In Edison's student's version of the Scottish play, Lady Macbeth says 'Double, double, toil and trouble'

MILAN —The imagination of recent Edison High School graduate Zane Fannin has given Lady Macbeth even more urgency to ensure her husband becomes king of Scotland.
Fannin has penned a backstory to the lady, a woman of steely determination, one who strives to keep her ambitious husband from becoming too passive in his quest for the throne.
Fannin’s play, “Bloodstained Hands,” was given a staged reading at the Ohio Educational Theatre Association’s state thespian conference at Bexley High School.
In Fannin’s roughly 45 minute, one-act play, Lady Macbeth is one of the three witches who prophesize Macbeth’s ascension to the throne.
“I thought she would be a cool character to delve into her backstory,” said Fannin, who will study animation at Ohio University in Athens.
Judging from the reaction of the people in the audience at the conference, they agreed with Fannin.
“People seemed to enjoy it,” he said.
Fannin said his fellow student thespians, who didn’t wear costumes, performed the staged reading of the non-musical play in a classroom with “bare essentials.”
Fannin said following the reading, people approached him and said they enjoyed the play. The incoming college freshman said he predicted correctly how the audience would react at specific moments.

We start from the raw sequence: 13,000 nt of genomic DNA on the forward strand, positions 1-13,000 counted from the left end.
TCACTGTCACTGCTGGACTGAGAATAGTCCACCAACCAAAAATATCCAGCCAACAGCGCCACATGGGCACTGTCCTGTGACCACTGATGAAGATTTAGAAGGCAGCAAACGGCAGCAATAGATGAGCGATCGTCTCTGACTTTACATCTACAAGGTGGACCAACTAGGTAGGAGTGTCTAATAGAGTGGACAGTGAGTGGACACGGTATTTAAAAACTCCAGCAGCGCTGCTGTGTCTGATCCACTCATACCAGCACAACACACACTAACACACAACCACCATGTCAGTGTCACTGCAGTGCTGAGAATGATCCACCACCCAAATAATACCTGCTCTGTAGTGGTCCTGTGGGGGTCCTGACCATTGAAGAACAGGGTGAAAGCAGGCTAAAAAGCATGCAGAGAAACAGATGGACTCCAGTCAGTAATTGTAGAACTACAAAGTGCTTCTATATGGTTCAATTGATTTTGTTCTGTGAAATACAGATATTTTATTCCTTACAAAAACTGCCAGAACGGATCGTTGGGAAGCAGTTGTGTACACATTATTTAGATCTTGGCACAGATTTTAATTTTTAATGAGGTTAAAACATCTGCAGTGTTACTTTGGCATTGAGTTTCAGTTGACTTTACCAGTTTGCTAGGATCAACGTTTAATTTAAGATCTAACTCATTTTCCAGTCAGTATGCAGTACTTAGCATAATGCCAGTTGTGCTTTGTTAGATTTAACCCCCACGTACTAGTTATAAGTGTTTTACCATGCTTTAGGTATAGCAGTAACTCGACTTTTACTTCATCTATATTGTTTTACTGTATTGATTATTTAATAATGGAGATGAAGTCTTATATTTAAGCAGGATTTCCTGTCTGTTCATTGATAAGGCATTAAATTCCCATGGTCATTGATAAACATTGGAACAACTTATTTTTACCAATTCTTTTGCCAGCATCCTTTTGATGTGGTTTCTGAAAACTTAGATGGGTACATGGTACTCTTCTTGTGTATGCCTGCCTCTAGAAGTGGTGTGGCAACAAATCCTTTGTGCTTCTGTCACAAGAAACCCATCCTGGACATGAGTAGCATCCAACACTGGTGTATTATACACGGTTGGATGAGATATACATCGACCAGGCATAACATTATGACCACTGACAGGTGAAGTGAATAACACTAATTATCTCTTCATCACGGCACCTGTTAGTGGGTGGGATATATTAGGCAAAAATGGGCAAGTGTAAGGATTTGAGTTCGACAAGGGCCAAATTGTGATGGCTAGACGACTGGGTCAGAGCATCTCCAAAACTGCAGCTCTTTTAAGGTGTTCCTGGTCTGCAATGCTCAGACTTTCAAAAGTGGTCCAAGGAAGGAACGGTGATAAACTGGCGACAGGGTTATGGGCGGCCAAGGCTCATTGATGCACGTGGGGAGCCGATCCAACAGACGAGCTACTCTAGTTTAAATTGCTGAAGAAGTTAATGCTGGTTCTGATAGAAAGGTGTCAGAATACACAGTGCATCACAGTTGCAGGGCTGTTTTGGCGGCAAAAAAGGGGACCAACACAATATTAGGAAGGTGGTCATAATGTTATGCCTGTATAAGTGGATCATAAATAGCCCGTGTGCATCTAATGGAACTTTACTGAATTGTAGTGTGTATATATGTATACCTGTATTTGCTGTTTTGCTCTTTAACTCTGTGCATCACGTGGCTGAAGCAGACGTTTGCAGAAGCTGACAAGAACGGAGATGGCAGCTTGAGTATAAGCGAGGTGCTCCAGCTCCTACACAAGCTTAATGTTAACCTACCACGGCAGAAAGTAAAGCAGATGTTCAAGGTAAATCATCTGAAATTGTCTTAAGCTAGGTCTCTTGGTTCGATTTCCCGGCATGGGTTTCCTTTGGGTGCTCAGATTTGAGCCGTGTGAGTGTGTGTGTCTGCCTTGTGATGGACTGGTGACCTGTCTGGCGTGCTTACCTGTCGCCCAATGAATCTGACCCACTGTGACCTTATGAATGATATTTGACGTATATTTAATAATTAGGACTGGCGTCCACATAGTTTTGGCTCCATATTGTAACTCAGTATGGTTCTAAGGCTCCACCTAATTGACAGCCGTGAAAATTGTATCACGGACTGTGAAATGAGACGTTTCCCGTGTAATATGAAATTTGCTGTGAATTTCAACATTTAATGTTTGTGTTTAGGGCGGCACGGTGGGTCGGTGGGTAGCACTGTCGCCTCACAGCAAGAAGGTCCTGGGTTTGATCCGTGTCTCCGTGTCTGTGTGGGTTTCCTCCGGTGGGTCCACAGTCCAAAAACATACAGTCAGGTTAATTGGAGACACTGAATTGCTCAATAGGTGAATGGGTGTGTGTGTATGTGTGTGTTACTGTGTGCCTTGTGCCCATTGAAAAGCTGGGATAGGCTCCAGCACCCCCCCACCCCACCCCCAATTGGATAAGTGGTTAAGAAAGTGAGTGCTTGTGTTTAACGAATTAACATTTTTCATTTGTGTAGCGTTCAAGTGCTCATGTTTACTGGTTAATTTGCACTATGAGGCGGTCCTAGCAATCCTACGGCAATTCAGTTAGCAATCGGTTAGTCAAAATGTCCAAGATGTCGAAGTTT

“There (were) some gasps and I was really happy with that,” Fannin said. “I was like ‘Yes, I did my job!’”
“It was really awesome to see something that I had (written) come to life,” he said, describing the experience as “watching your brainchild grow.”
Fannin said he didn’t set expectations before he started writing.
“I just wanted a story that I felt was good and I felt like the story was good,” he said.
Fannin said he might have future plans for the play and wants to refine it, but for now he wishes to concentrate on college.
Edison drama club advisor Rex Stanforth said the play boasts strengths.
“The language seemed appropriate for the time,” Stanforth said. “It does reflect well on his storytelling ability.”
Stanforth said he originally hoped to have a festival of student-written work, and Fannin was one who came through.
Fannin said he’s submitted screenplays to a creative writing club at Edison, but “Bloodstained Hands” is the first to receive a performance.
There was no eureka moment that led him to write the play, he said. Fannin was in the library looking for a book to read, came across “The Complete Works of William Shakespeare,” browsed through it and Lady Macbeth’s sleepwalking scene inspired him.
Fannin said Shakespeare is one of his favorite authors because “of the way that he can explain human emotions.”
He began to understand the Bard’s writing in third grade, when his sister, Shawna, who is 10 years older than him, read Shakespeare for high school.
“I thought it would be cool to read what a high schooler is reading,” he said.
Fannin was hooked.
“He just has this fundamental grasp of how we feel, how we see the world,” Fannin said.
His favorite Shakespeare works are “Macbeth” and “Hamlet” because they’re “epic” works, he said.
Much of Shakespeare’s writing was in “blank verse,” containing 10 syllable lines with five accents.
He “did it so skillfully that even though much of the language (is) poetry, it didn’t sound like you were listening to a long poem,” Stanforth said.